Stages and processes of self-change of smoking: Toward an integrative model of change
Date of Original Version
An integrative model of change was applied to the study of 872 Ss (mean age 40 yrs) who were changing their smoking habits on their own. Ss represented the following 5 stages of change: precontemplation, contemplation, action, maintenance, and relapse. 10 processes of change were expected to receive differential emphases during particular stages of change. Results indicate that Ss (a) used the fewest processes of change during precontemplation; (b) emphasized consciousness raising during the contemplation stage; (c) emphasized self-reevaluation in both contemplation and action stages; (d) emphasized self-liberation, a helping relationship, and reinforcement management during the action stage; and (e) used counterconditioning and stimulus control the most in both action and maintenance stages. Relapsers responded as a combination of contemplaters and people in action would. Results are discussed in terms of developing a model of self-change of smoking and enhancing a more integrative general model of change. (14 ref) (PsycINFO Database Record (c) 2006 APA, all rights reserved). © 1983 American Psychological Association.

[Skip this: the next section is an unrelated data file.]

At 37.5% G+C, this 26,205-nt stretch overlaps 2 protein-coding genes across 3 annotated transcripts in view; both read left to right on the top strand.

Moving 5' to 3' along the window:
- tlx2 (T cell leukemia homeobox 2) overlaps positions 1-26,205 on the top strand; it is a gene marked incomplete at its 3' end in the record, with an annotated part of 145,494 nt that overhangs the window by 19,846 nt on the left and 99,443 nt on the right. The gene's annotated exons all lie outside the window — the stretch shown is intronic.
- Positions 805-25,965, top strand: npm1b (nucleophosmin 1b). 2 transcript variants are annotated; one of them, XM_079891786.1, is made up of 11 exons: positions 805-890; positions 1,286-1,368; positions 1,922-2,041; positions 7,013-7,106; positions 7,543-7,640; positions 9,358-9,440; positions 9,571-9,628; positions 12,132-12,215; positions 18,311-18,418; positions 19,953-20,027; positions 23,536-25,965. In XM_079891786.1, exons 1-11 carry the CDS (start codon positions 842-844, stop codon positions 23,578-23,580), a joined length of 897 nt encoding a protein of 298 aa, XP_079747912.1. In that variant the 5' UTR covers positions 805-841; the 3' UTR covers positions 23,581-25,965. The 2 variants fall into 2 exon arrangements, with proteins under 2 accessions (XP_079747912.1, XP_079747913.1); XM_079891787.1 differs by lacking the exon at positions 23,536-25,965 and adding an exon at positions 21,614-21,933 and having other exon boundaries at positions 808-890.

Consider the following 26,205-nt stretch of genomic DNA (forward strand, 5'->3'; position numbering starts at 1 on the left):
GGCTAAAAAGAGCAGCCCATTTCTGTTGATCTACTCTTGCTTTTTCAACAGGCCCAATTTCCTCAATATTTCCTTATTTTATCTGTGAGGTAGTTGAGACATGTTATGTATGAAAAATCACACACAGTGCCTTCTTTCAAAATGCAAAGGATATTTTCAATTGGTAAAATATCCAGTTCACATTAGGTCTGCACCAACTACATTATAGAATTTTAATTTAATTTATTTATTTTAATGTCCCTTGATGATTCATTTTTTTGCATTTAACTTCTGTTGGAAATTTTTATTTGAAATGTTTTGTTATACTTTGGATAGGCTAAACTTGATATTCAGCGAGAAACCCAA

Journal of Consulting and Clinical Psychology
Prochaska, James O., and Carlo C. DiClemente. "Stages and processes of self-change of smoking: Toward an integrative model of change." Journal of Consulting and Clinical Psychology 51, 3 (1983): 390-395. doi:10.1037/0022-006X.51.3.390.